Introduction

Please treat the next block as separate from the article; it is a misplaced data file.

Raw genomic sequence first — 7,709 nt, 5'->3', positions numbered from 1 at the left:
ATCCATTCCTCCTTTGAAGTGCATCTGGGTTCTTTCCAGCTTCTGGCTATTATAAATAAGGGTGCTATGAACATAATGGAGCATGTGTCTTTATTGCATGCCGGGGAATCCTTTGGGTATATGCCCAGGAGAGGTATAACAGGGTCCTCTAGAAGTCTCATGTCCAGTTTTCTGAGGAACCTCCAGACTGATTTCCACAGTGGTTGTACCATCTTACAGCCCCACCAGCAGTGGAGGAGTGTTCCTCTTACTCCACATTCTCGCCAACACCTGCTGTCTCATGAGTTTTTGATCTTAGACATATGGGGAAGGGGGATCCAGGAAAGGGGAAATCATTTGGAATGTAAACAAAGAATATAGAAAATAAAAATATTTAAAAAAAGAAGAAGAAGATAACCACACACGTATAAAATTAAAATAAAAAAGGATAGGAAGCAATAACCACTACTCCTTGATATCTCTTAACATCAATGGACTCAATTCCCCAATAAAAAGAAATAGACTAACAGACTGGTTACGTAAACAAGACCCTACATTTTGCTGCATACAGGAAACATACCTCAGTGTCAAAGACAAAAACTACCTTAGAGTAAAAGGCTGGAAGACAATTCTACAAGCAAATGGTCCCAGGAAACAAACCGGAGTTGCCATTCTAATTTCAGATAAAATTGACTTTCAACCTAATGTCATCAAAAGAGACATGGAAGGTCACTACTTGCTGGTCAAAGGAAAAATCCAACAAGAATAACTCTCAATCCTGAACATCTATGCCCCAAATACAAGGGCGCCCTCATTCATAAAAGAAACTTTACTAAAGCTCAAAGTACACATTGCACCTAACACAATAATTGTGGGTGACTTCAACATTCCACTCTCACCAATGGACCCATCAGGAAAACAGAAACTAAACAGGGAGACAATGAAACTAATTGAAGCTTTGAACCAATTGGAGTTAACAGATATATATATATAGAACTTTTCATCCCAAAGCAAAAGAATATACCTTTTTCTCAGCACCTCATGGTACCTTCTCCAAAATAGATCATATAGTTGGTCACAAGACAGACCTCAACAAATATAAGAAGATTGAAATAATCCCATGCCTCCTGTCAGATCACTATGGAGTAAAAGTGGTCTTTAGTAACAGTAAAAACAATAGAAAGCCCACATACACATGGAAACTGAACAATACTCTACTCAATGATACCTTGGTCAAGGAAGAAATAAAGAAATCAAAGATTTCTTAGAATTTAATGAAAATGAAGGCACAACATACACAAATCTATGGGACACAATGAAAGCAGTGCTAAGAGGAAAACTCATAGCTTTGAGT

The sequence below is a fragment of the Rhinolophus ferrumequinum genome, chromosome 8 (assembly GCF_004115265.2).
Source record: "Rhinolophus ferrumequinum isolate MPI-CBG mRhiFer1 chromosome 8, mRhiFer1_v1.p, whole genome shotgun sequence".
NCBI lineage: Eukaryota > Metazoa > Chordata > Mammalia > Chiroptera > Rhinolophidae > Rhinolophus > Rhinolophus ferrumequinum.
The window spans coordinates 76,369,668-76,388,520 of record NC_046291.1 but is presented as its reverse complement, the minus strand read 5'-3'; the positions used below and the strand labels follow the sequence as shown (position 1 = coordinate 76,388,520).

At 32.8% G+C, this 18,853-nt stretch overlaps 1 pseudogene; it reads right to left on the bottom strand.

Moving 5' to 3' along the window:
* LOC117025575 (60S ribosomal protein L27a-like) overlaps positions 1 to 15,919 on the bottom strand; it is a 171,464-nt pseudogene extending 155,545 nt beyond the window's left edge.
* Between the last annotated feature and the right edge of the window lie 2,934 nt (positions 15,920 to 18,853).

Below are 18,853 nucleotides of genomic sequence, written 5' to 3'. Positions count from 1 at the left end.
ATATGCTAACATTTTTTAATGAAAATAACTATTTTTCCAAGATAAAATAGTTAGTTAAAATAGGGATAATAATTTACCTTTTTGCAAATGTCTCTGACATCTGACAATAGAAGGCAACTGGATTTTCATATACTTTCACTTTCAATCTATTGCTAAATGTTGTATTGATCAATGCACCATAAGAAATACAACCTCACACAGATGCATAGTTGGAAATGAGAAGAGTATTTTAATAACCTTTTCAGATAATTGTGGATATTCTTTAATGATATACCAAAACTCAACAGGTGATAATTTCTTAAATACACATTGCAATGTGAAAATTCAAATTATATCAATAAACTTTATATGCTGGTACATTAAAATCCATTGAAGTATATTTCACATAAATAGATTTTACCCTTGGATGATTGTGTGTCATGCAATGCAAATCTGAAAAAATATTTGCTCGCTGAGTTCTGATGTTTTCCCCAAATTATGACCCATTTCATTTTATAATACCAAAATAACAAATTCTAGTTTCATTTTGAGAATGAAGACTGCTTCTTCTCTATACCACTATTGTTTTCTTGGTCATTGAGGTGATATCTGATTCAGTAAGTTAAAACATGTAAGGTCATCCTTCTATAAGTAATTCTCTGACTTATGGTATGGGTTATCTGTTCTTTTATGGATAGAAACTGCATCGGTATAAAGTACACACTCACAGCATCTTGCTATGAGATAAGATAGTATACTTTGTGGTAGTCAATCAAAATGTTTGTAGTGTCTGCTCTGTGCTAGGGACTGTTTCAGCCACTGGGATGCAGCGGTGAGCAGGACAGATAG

The most severe biological hazards in foods are pathogenic bacteria, which may cause illness as direct agents (infection) or through production of various toxins (intoxication), while additional biological hazards include parasitic and viral agents. Typical clinical symptoms of foodborne bacterial and viral diseases include acute diarrhea, abdominal cramps, vomiting, or some other manifestation in the gastrointestinal tract. In addition, syndromes associated with the central nervous system or various organs, as well as various chronic sequelae, may also be the direct or indirect result of foodborne pathogenic bacteria. Individuals with suppressed or compromised immune systems are more susceptible to severe foodborne microbial illness. Prions found in animal central nervous tissue are considered a potential newer type of hazard, leading to development of transmissible spongiform encephalopathies (TSE). According to the U.S. Centers for Disease Control and Prevention (CDC), it is estimated that for the period 1993 1997, meat and poultry were responsible for 17.3% of the total outbreaks of known vehicle of transmission and for 11.4% of the corresponding cases (www.cdc.gov).

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